Saturday, March 31, 2012

Fat Chance

In the past two years, there has been a lot of attention focused on the obesity problem. Generally this is discussed as being an American problem. But obesity is showing up in Asia and other areas where our diet habits are creeping to practice.

At first it all sounded like overreacting. But more Americans are becoming overweight.

To complicate matters, in this "politically correct" world everyone is afraid to offend someone who might be overweight.

Go to a shopping mall, grocery store or any place that crowds are gathered. The physical size of such aggregations is astonishing.

In the 1950s, most of us knew some kids who were "chubby," "big-boned," "chunky," "husky" or "large." Growing up often meant carrying a little leftover weight until our metabolism caught up with our growth spurts. Most kids slimmed down over time.

Yet for every ten "large" boys or girls, there was one of the crowd left with significant extra weight. The other kids were quite aware of the difficulties they experienced. We saw how red their faces turned during kickball and on hot spring days. We realized that it must have been hard for them to find clothes or a desk/chair large enough to be comfortable.

During the intervening decades, various methods evolved to help weight loss. Drinks like Metrical and Sego were among the first. Entire diet programs followed, some still popular like Weight Watchers and Atkins. Fad diets included the cabbage soup, liquid protein and grapefruit diets. As we became a nation more aware of style and health, gurus came forward with exercise programs, gym memberships or other concept to offer. By the mid-1990s, there were many options available to anyone who seriously wanted to lose weight. Whether we took the advice seriously or thought the mere purchase of the device would somehow magically melt away the fat is another issue. Most of us who really wanted to lose weight found help available.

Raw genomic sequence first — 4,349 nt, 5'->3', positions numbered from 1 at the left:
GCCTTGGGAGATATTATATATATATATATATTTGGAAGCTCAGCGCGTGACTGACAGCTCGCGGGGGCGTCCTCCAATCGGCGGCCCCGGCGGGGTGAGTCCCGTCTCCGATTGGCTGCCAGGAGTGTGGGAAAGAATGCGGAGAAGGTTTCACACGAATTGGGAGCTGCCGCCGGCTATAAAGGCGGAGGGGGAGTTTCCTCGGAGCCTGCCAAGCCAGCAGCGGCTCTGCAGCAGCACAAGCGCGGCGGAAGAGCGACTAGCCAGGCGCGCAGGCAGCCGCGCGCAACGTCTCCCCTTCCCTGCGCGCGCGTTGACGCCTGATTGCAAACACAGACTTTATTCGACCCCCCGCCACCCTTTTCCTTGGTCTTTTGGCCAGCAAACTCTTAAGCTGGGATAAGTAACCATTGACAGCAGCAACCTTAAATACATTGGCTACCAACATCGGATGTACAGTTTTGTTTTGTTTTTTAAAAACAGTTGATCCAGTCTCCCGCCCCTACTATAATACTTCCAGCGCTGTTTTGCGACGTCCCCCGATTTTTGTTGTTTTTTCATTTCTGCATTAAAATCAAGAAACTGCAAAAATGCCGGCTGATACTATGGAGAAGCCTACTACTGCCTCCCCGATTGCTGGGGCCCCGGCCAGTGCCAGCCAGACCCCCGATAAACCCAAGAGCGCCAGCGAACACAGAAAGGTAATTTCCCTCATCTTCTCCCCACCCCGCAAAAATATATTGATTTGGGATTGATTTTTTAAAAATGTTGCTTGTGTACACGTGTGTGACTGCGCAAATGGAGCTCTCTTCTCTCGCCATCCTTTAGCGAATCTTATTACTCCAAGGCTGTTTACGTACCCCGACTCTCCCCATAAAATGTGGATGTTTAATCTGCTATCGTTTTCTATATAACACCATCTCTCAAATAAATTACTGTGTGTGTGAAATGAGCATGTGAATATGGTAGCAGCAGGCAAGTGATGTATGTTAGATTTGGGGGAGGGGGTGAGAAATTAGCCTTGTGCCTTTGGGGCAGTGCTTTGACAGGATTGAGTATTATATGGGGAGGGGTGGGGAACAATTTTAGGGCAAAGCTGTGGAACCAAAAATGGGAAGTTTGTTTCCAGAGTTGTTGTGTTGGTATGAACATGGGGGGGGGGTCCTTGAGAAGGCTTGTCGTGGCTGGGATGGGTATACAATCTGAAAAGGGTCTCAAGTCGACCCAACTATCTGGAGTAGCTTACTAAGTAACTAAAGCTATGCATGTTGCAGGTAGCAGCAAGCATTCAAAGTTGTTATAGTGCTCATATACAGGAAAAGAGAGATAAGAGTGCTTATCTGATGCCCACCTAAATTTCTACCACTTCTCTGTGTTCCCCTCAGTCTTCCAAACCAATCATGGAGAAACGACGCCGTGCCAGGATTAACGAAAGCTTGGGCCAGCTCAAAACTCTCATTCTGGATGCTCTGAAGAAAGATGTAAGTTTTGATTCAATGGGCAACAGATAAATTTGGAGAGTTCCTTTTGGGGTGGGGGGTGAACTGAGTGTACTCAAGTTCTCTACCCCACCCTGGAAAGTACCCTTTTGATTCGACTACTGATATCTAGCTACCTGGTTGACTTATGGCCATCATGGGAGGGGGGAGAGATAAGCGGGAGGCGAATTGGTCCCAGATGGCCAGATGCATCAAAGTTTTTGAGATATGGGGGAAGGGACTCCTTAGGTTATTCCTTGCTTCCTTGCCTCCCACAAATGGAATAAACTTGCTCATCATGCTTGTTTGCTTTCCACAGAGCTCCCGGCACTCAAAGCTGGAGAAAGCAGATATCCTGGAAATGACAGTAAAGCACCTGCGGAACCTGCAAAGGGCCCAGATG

Somewhere during this period the scale was tipped and the obesity storm swept in.

Now we have "reality" television shows about 700-pound people who are seeking help. On other shows, contestants compete to see who can lose the most weight. No doubt these folks merely woke up one Monday morning to find out they had gained 100 pounds over the weekend. How shocking! How did that happen?

Obesity is a serious health concern. Associated health risks include diabetes and high blood pressure. As we get older, the old joints that have kept us moving have a tendency to wear out or break down. Not only have the hips, knees and feet supported extra weight for years, they are still very much needed to keep us moving and help us lose the weight. It is a vicious cycle.

And yet, we are still afraid to confront the issue head on. Most spouses and friends would never suggest to an overweight person that the person might want to decline a second plate of food or skip dessert. It is also doubtful that doctors would mention the weight of his patient as a possible cause of other health issues, which can also include digestive ailments and sleep apnea.

If everyone is too timid to confront the issue in others, it's time for each of us to buy a large mirror and spend sometime honestly looking at it. After all, you are the only one you can rely on to help monitor your own health.

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